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Part of: Coronavirus vaccine inequality
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Nigeria to seek COVID-19 vaccines less dependent on cooling facilities -official

by Reuters
Tuesday, 19 January 2021 15:14 GMT

FILE PHOTO: Doctor Oluwajoba Oroge attends to a patient at EHA Clinics in Abuja, Nigeria January 14, 2021. Picture taken January 14, 2021. REUTERS/Afolabi Sotunde/File Photo

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Some experts have expressed doubts that Nigerian authorities will be able to store and transport the vaccine at low temperatures

By Felix Onuah

ABUJA, Jan 19 (Reuters) - Nigeria will seek to procure vaccines that are less dependent on cooling facilities, the head of the country's primary healthcare agency said on Tuesday, adding that talks were in progress with Russia and India to procure such vaccines.

Africa's most populous country, where officials recorded low coronavirus numbers through much of 2020, is in its second wave of infections and has seen cases surge in recent weeks.

Nigerian health authorities have said the country is working with the COVAX programme backed by the World Health Organization (WHO) that aims to provide vaccines to poorer countries.

Faisal Shuaib, who heads the National Primary Health Care Development Agency, has said Nigeria expects to receive 100,000 doses of the Pfizer-BioNTech vaccine by early February under the scheme. The vaccine must be stored at ultra-low temperatures.

"Our plan now is not to over-invest on ultra cold equipment for vaccines like that of Pfizer vaccines, but go for vaccines that need less cooling facilities," Shuaib told reporters in the capital, Abuja, during a tour of cold storage facilities.

"We are currently engaged in talks with Russia and India to get more vaccines," Shuaib said, restating the target of vaccinating 70% of Nigeria's 200 million inhabitants within the next two years.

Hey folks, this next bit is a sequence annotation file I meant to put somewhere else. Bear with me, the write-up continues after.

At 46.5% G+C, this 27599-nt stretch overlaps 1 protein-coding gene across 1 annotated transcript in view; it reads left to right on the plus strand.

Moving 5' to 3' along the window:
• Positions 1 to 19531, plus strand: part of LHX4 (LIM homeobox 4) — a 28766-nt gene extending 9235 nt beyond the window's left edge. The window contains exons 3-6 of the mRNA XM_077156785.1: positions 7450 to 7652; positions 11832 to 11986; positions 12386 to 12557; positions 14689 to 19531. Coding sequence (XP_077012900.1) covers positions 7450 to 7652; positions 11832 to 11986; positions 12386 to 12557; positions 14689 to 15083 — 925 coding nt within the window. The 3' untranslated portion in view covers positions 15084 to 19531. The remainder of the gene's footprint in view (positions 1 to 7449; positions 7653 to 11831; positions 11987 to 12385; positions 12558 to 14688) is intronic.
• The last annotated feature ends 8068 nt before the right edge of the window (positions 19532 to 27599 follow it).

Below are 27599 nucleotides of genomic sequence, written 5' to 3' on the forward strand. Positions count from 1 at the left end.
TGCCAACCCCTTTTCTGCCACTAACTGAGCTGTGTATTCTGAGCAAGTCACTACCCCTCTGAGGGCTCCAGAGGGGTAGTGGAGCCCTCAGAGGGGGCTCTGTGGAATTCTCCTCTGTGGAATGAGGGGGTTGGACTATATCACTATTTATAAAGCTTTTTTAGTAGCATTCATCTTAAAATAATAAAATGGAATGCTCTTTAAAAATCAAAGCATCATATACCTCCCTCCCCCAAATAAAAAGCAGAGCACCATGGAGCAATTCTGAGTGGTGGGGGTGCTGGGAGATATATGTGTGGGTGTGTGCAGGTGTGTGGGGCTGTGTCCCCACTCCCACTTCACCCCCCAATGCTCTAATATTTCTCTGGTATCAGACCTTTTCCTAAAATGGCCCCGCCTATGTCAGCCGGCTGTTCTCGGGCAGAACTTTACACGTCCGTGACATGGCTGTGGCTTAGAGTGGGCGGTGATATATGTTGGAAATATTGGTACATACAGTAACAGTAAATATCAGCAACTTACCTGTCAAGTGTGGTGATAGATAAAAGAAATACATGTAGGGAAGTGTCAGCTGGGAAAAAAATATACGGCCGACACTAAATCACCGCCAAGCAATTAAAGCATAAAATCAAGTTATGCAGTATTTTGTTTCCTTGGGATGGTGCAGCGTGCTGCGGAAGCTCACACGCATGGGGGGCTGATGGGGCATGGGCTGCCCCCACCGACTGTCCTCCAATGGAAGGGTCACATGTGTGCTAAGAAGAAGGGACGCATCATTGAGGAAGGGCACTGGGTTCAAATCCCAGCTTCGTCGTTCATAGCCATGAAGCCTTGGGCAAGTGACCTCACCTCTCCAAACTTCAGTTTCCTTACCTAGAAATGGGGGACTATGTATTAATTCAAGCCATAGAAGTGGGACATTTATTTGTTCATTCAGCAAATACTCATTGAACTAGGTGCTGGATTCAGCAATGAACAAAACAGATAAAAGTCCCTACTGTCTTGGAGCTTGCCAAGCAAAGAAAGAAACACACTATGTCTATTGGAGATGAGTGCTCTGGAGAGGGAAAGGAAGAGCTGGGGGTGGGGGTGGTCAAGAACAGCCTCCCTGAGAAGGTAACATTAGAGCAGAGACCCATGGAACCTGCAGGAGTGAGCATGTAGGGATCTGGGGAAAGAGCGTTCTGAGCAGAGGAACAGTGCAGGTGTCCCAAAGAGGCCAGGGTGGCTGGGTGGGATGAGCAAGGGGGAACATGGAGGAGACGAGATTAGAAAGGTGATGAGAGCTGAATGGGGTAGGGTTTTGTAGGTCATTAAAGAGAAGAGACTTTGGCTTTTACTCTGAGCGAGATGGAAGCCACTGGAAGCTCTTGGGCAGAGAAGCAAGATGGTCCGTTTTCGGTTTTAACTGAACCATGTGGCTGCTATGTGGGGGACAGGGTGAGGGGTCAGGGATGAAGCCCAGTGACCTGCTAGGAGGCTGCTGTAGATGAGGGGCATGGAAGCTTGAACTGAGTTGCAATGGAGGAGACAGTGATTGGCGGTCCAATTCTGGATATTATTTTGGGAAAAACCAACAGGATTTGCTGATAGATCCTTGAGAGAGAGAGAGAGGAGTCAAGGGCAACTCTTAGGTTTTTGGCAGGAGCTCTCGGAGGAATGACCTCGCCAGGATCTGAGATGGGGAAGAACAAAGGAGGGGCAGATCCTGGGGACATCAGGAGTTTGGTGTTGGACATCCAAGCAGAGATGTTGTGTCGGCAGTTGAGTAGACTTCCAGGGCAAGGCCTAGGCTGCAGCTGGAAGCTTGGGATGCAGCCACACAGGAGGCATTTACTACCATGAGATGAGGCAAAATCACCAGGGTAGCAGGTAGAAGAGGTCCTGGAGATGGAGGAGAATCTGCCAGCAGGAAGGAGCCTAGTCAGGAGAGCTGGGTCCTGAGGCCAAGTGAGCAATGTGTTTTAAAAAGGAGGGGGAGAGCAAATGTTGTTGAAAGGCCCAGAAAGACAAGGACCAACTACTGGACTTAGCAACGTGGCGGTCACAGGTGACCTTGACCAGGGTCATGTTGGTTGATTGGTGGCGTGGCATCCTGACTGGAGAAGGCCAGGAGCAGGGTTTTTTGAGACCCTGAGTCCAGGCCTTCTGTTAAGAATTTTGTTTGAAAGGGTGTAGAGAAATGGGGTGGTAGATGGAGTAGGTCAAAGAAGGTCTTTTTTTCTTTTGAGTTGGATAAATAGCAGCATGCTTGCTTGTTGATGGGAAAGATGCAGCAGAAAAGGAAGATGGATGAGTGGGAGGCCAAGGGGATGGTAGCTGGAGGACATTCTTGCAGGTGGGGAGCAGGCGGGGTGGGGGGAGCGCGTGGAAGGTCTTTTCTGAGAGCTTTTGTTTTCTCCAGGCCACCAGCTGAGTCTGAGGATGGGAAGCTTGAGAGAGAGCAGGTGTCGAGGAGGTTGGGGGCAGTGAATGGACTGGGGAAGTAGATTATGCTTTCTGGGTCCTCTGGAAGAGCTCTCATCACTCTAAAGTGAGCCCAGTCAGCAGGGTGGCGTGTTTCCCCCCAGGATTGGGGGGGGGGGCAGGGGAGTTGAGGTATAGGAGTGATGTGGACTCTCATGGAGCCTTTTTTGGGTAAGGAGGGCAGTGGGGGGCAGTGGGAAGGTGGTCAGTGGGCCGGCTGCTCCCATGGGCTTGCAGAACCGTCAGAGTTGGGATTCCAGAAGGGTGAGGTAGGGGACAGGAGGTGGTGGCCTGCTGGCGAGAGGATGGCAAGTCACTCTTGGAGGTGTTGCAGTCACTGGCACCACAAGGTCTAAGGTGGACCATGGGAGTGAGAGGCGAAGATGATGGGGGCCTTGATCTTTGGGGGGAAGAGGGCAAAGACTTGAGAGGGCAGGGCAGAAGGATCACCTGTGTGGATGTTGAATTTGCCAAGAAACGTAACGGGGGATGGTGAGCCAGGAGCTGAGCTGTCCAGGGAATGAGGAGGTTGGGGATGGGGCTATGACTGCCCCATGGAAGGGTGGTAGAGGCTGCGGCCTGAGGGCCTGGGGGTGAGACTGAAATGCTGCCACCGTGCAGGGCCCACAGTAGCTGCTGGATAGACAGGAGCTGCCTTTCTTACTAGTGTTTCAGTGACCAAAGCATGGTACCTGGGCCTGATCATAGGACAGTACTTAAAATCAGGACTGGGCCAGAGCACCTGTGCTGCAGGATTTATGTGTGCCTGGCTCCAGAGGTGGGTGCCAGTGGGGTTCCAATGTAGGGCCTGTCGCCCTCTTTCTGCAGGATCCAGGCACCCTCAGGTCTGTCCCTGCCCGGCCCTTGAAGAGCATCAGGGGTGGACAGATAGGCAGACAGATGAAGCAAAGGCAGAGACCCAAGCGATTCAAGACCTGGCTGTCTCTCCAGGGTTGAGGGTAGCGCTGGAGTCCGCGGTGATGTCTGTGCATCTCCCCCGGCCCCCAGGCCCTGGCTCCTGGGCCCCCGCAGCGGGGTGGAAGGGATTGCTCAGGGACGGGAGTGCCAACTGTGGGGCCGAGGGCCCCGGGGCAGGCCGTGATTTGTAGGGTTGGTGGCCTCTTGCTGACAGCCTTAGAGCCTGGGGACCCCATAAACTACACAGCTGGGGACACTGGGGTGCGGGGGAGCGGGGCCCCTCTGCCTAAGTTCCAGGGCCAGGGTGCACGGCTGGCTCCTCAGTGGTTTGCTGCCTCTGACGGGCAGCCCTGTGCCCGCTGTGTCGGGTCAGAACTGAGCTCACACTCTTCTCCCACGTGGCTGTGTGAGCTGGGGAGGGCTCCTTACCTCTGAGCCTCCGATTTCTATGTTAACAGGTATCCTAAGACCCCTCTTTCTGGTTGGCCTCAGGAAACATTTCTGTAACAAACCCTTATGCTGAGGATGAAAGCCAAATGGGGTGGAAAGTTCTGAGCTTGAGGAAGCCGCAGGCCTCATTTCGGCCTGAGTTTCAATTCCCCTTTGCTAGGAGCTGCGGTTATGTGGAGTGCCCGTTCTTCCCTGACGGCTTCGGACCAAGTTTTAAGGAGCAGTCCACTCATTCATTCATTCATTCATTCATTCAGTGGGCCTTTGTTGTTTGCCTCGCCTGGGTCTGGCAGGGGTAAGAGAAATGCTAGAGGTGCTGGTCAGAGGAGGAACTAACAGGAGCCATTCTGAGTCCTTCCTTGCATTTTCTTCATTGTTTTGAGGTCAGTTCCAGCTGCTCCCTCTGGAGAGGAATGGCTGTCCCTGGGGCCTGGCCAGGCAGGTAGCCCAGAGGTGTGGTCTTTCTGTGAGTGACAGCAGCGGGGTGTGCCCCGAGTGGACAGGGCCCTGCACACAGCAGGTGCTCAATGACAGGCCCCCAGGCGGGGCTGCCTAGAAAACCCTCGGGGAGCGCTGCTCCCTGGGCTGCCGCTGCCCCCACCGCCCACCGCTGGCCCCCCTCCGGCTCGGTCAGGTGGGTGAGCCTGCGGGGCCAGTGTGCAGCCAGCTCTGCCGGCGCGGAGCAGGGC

Shuaib did not provide details of quantities discussed and said vaccines would require certification by Nigeria's drugs regulator.

Other obstacles were also likely. The World Health Organization's pandemic review panel co-chair Ellen Johnson Sirleaf expressed disappointment on Tuesday in COVID-19 vaccine rollout plans which meant shots would not be widely available in Africa until 2022 or 2023.

The Pfizer vaccine must be stored at temperatures of around -70 degrees Celsius (-112°F) before being sent to distribution centres in specially designed cool boxes filled with dry ice. Once out of ultra-low temperature storage, it must be kept at 2C to 8C to remain effective for up to five days.

Some experts have expressed doubts that Nigerian authorities will be able to store and transport the vaccine at such low temperatures.

The health minister on Monday said Nigeria had written to the African Union requesting 10 million vaccine doses, and allocated $26 million for licensed vaccine production.

As of Tuesday, Nigeria had recorded 112,004 COVID-19 cases resulting in 1,449 deaths.

(Reporting by Felix Onuah; Writing by Alexis Akwagyiram Editing by Bernadette Baum)

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